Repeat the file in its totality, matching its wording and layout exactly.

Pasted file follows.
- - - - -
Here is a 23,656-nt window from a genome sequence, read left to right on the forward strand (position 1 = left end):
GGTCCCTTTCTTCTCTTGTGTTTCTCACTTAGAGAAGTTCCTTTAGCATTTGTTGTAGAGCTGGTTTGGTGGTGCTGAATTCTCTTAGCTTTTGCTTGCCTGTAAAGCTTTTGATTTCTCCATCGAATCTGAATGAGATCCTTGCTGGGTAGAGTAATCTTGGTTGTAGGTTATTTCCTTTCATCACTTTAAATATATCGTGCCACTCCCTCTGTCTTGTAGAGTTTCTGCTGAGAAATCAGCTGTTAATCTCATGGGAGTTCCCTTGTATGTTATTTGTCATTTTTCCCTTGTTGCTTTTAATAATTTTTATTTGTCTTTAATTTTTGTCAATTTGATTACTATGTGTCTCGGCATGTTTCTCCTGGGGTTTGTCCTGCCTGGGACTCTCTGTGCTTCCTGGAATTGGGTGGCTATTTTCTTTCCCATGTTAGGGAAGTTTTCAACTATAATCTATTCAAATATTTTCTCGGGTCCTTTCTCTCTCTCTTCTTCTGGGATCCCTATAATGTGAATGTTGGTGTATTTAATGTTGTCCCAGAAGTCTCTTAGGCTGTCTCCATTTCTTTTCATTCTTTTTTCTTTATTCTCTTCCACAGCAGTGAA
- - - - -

Here is a 23,656-nt window from a genome sequence, read left to right on the forward strand (position 1 = left end):
GGTCCCTTTCTTCTCTTGTGTTTCTCACTTAGAGAAGTTCCTTTAGCATTTGTTGTAGAGCTGGTTTGGTGGTGCTGAATTCTCTTAGCTTTTGCTTGCCTGTAAAGCTTTTGATTTCTCCATCGAATCTGAATGAGATCCTTGCTGGGTAGAGTAATCTTGGTTGTAGGTTATTTCCTTTCATCACTTTAAATATATCGTGCCACTCCCTCTGTCTTGTAGAGTTTCTGCTGAGAAATCAGCTGTTAATCTCATGGGAGTTCCCTTGTATGTTATTTGTCATTTTTCCCTTGTTGCTTTTAATAATTTTTATTTGTCTTTAATTTTTGTCAATTTGATTACTATGTGTCTCGGCATGTTTCTCCTGGGGTTTGTCCTGCCTGGGACTCTCTGTGCTTCCTGGAATTGGGTGGCTATTTTCTTTCCCATGTTAGGGAAGTTTTCAACTATAATCTATTCAAATATTTTCTCGGGTCCTTTCTCTCTCTCTTCTTCTGGGATCCCTATAATGTGAATGTTGGTGTATTTAATGTTGTCCCAGAAGTCTCTTAGGCTGTCTCCATTTCTTTTCATTCTTTTTTCTTTATTCTCTTCCACAGCAGTGAA